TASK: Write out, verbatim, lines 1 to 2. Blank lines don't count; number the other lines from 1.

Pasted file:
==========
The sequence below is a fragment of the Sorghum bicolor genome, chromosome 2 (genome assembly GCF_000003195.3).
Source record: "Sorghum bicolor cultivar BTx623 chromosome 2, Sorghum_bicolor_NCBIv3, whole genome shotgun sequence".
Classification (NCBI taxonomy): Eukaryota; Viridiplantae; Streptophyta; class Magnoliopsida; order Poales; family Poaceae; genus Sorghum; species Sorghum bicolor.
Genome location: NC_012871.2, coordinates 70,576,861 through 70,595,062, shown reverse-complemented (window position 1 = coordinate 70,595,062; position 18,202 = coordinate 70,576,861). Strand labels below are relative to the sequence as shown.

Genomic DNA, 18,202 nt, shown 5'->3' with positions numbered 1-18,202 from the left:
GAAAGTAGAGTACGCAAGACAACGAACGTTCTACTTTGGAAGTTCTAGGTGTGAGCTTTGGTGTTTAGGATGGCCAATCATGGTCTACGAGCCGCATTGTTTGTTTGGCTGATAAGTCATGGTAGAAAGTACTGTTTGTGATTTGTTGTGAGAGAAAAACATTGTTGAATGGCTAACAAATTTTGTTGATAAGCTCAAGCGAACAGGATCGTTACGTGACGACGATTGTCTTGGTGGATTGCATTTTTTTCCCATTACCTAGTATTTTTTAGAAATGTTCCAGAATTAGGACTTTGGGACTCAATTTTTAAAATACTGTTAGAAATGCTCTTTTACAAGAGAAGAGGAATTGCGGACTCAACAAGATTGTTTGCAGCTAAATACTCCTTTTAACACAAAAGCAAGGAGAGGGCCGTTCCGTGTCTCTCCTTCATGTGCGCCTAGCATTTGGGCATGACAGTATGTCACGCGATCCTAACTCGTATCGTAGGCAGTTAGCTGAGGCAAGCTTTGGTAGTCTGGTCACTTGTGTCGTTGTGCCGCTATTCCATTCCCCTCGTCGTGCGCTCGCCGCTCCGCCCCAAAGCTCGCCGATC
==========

The sequence below is a fragment of the Sorghum bicolor genome, chromosome 2 (genome assembly GCF_000003195.3).
Source record: "Sorghum bicolor cultivar BTx623 chromosome 2, Sorghum_bicolor_NCBIv3, whole genome shotgun sequence".